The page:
New research finds that children living in homes with vinyl flooring or sofas that contain flame retardants have traces of potentially harmful toxins in their urine or blood.
An increasing number of studies are shedding light on the surprisingly pervasive sources of chemicals that may harm human health.
For instance, studies have suggested that housecleaning products, laundry detergents, and fabric softeners can lead to neurodevelopmental defects.
These types of toxic substances can even be found in shampoo, conditioner, and eye drops.
The bleach we use to clean our homes, for example, has been associated with a higher risk of respiratory problems, such as chronic obstructive pulmonary disease, commonly called COPD.
New research shows that these potentially hazardous substances are even more widespread than we thought. The furniture in our homes could contain chemicals that may harm the health of our children, the new study suggests.
Heather Stapleton, Ph.D., an environmental chemist at Duke’s Nicholas School of the Environment in Durham, NC, led the new research. She and her team presented the findings at the American Association for the Advancement of Science Annual Meeting, which this year took place in Washington, DC.
Stapleton and her colleagues examined children’s exposure to substances called semi-volatile organic compounds (SVOCs) in 190 families.
SVOCs are potentially harmful chemicals that are nonetheless present in all indoor environments. Furniture, building materials, and electronics all contain SVOCs.
SVOCs have not been sufficiently investigated, and even less is known about their effects on children.
In the current study, the team examined how these substances affected 203 children over a period of 3 years.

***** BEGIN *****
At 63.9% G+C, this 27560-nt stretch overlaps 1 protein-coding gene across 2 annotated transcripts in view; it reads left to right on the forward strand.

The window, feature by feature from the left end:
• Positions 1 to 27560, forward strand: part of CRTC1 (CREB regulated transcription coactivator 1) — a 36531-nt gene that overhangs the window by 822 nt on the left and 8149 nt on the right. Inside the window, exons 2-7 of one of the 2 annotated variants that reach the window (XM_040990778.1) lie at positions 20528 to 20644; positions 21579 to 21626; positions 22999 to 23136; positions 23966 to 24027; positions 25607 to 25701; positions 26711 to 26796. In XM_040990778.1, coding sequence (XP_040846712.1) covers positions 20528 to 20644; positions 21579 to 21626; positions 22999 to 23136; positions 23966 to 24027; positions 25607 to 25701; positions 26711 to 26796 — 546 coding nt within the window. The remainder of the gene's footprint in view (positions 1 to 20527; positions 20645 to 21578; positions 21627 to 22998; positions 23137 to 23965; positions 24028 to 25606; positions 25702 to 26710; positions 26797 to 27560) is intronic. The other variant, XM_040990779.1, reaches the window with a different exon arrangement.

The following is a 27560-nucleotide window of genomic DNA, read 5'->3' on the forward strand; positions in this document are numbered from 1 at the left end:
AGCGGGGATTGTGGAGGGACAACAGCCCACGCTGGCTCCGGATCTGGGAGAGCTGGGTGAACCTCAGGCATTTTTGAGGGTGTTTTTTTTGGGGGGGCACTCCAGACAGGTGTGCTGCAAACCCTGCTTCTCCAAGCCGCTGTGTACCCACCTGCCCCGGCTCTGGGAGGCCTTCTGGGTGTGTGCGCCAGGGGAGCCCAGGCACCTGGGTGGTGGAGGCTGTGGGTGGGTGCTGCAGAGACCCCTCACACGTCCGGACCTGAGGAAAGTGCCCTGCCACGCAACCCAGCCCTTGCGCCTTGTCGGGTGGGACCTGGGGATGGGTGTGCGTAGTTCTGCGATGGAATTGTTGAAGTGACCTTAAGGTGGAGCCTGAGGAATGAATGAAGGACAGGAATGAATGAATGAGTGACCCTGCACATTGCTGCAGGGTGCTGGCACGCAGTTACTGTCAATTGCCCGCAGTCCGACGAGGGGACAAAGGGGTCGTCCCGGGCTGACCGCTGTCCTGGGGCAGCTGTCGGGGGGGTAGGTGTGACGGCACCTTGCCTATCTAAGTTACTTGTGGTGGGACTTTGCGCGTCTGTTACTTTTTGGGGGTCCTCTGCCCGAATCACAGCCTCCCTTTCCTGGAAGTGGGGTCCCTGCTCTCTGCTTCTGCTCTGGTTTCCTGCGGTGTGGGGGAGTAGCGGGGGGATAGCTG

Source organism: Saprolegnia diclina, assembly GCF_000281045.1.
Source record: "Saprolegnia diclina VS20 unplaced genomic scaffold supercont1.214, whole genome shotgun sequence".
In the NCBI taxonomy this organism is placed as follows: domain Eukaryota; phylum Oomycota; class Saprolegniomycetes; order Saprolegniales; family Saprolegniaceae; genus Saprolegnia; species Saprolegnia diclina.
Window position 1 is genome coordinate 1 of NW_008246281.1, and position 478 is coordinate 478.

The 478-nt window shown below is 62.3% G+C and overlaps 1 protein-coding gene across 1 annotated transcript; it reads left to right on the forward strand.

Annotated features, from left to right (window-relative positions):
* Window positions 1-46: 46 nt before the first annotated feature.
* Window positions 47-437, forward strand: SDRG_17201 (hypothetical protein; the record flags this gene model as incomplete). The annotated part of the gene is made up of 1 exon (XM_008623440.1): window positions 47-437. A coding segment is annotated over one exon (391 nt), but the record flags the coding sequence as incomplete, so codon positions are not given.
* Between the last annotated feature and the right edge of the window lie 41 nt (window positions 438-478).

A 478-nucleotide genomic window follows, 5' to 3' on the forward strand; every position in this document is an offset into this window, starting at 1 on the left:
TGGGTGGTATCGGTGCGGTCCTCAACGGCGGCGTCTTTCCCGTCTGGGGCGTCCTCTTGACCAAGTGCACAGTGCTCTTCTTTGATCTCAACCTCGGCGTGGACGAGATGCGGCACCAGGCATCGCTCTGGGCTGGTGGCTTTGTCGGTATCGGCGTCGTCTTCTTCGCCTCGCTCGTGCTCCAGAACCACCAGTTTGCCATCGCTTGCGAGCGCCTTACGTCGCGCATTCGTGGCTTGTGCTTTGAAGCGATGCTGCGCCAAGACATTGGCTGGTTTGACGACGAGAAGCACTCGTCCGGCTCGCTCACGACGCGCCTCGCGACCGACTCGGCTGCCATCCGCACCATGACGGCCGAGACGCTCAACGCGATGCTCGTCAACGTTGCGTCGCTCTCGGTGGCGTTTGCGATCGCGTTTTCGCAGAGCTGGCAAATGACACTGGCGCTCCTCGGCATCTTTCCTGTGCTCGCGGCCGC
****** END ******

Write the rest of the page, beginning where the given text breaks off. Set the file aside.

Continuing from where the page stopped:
During this time, the researchers analyzed samples of indoor air, dust, and foam contained in the furniture from these children’s homes. The scientists also analyzed handwipe, urine, and blood samples from each child.
“Our primary goal was to investigate links between specific products and children’s exposures and to determine how the exposure happened — was it through breathing, skin contact, or inadvertent dust inhalation,” Stapleton explains.
Overall, “we quantified 44 biomarkers of exposure to phthalates, organophosphate esters, brominated flame retardants, parabens, phenols, antibacterial agents, and [PFAs],” the researcher continues.
Specifically, children who lived in homes where the sofa was in the living room had six-times-higher concentrations of flame-retardant polybrominated diphenyl ethers (PBDEs) in their blood serum, compared with children living in homes that did not have PBDE-containing furniture.
Previous studies have suggested that exposure to or ingestion of PBDEs may cause diabetes, liver problems, and thyroid disease, as well as adverse effects on the nervous, immune, and reproductive systems.
A second finding of the new study was that children living in homes with vinyl floors had 15 times more benzyl butyl phthalate in their urine than children who lived in homes without vinyl floors.
Stapleton and colleagues conclude:
“Taken together, our results suggest that the home environment is a significant driver of children’s exposure, across classes of SVOCs.”